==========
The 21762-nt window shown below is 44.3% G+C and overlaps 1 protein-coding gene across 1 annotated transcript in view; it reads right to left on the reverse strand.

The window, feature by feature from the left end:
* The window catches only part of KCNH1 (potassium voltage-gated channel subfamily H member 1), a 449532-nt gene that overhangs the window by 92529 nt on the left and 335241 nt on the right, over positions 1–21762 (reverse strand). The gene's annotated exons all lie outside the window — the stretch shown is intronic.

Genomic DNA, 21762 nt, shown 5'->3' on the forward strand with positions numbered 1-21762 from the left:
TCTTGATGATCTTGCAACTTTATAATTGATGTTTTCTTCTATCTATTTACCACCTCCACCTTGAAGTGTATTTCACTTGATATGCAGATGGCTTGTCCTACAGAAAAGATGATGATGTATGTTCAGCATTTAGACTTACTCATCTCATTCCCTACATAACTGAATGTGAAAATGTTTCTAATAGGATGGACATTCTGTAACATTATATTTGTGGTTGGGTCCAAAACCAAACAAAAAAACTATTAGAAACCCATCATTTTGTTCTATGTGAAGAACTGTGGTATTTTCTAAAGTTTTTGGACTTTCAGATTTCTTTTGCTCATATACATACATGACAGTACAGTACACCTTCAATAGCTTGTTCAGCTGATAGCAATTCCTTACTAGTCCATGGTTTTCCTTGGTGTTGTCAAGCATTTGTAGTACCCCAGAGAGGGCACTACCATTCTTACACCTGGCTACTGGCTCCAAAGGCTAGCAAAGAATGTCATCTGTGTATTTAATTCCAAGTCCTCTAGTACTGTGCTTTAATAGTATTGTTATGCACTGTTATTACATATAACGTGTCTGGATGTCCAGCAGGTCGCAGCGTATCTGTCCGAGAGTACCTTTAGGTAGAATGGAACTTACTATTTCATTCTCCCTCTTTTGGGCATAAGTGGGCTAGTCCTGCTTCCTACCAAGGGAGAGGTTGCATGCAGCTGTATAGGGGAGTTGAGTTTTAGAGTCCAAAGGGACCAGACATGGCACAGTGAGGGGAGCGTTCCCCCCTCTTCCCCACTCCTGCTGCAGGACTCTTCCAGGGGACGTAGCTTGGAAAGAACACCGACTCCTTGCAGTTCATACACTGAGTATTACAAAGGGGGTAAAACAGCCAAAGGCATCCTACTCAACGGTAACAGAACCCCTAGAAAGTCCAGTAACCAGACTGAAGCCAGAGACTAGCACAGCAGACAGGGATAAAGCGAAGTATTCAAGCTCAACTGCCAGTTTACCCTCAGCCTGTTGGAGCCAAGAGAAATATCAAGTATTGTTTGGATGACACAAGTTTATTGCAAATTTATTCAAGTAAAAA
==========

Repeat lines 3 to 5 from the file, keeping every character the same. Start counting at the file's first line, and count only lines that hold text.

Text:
* The window catches only part of KCNH1 (potassium voltage-gated channel subfamily H member 1), a 449532-nt gene that overhangs the window by 92529 nt on the left and 335241 nt on the right, over positions 1–21762 (reverse strand). The gene's annotated exons all lie outside the window — the stretch shown is intronic.

Genomic DNA, 21762 nt, shown 5'->3' on the forward strand with positions numbered 1-21762 from the left:
TCTTGATGATCTTGCAACTTTATAATTGATGTTTTCTTCTATCTATTTACCACCTCCACCTTGAAGTGTATTTCACTTGATATGCAGATGGCTTGTCCTACAGAAAAGATGATGATGTATGTTCAGCATTTAGACTTACTCATCTCATTCCCTACATAACTGAATGTGAAAATGTTTCTAATAGGATGGACATTCTGTAACATTATATTTGTGGTTGGGTCCAAAACCAAACAAAAAAACTATTAGAAACCCATCATTTTGTTCTATGTGAAGAACTGTGGTATTTTCTAAAGTTTTTGGACTTTCAGATTTCTTTTGCTCATATACATACATGACAGTACAGTACACCTTCAATAGCTTGTTCAGCTGATAGCAATTCCTTACTAGTCCATGGTTTTCCTTGGTGTTGTCAAGCATTTGTAGTACCCCAGAGAGGGCACTACCATTCTTACACCTGGCTACTGGCTCCAAAGGCTAGCAAAGAATGTCATCTGTGTATTTAATTCCAAGTCCTCTAGTACTGTGCTTTAATAGTATTGTTATGCACTGTTATTACATATAACGTGTCTGGATGTCCAGCAGGTCGCAGCGTATCTGTCCGAGAGTACCTTTAGGTAGAATGGAACTTACTATTTCATTCTCCCTCTTTTGGGCATAAGTGGGCTAGTCCTGCTTCCTACCAAGGGAGAGGTTGCATGCAGCTGTATAGGGGAGTTGAGTTTTAGAGTCCAAAGGGACCAGACATGGCACAGTGAGGGGAGCGTTCCCCCCTCTTCCCCACTCCTGCTGCAGGACTCTTCCAGGGGACGTAGCTTGGAAAGAACACCGACTCCTTGCAGTTCATACACTGAGTATTACAAAGGGGGTAAAACAGCCAAAGGCATCCTACTCAACGGTAACAGAACCCCTAGAAAGTCCAGTAACCAGACTGAAGCCAGAGACTAGCACAGCAGACAGGGATAAAGCGAAGTATTCAAGCTCAACTGCCAGTTTACCCTCAGCCTGTTGGAGCCAAGAGAAATATCAAGTATTGTTTGGATGACACAAGTTTATTGCAAATTTATTCAAGTAAAAA